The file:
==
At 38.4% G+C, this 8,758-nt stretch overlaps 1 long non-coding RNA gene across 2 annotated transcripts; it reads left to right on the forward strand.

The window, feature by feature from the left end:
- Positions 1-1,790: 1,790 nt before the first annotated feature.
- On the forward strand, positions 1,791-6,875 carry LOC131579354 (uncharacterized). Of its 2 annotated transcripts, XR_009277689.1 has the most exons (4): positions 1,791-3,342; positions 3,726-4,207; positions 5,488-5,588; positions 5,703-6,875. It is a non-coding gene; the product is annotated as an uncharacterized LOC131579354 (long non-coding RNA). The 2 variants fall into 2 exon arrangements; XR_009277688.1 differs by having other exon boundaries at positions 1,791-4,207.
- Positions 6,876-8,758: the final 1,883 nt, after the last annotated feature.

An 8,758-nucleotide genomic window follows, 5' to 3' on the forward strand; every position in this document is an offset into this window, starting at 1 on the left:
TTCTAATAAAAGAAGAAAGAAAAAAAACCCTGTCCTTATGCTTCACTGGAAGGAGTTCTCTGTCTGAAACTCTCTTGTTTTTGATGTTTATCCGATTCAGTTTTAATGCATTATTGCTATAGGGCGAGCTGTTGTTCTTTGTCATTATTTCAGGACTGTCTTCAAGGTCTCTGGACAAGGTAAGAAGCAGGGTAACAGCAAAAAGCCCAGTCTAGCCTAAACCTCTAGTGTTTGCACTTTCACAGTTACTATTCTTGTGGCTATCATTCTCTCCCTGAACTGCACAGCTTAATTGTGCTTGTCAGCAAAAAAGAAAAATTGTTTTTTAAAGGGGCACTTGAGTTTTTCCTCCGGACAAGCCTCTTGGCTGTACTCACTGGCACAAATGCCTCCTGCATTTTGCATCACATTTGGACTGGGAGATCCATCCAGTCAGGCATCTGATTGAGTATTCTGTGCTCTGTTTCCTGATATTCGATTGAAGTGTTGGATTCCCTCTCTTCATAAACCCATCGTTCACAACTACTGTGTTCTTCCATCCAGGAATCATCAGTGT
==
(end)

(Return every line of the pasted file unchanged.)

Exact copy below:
At 38.4% G+C, this 8,758-nt stretch overlaps 1 long non-coding RNA gene across 2 annotated transcripts; it reads left to right on the forward strand.

The window, feature by feature from the left end:
- Positions 1-1,790: 1,790 nt before the first annotated feature.
- On the forward strand, positions 1,791-6,875 carry LOC131579354 (uncharacterized). Of its 2 annotated transcripts, XR_009277689.1 has the most exons (4): positions 1,791-3,342; positions 3,726-4,207; positions 5,488-5,588; positions 5,703-6,875. It is a non-coding gene; the product is annotated as an uncharacterized LOC131579354 (long non-coding RNA). The 2 variants fall into 2 exon arrangements; XR_009277688.1 differs by having other exon boundaries at positions 1,791-4,207.
- Positions 6,876-8,758: the final 1,883 nt, after the last annotated feature.

An 8,758-nucleotide genomic window follows, 5' to 3' on the forward strand; every position in this document is an offset into this window, starting at 1 on the left:
TTCTAATAAAAGAAGAAAGAAAAAAAACCCTGTCCTTATGCTTCACTGGAAGGAGTTCTCTGTCTGAAACTCTCTTGTTTTTGATGTTTATCCGATTCAGTTTTAATGCATTATTGCTATAGGGCGAGCTGTTGTTCTTTGTCATTATTTCAGGACTGTCTTCAAGGTCTCTGGACAAGGTAAGAAGCAGGGTAACAGCAAAAAGCCCAGTCTAGCCTAAACCTCTAGTGTTTGCACTTTCACAGTTACTATTCTTGTGGCTATCATTCTCTCCCTGAACTGCACAGCTTAATTGTGCTTGTCAGCAAAAAAGAAAAATTGTTTTTTAAAGGGGCACTTGAGTTTTTCCTCCGGACAAGCCTCTTGGCTGTACTCACTGGCACAAATGCCTCCTGCATTTTGCATCACATTTGGACTGGGAGATCCATCCAGTCAGGCATCTGATTGAGTATTCTGTGCTCTGTTTCCTGATATTCGATTGAAGTGTTGGATTCCCTCTCTTCATAAACCCATCGTTCACAACTACTGTGTTCTTCCATCCAGGAATCATCAGTGT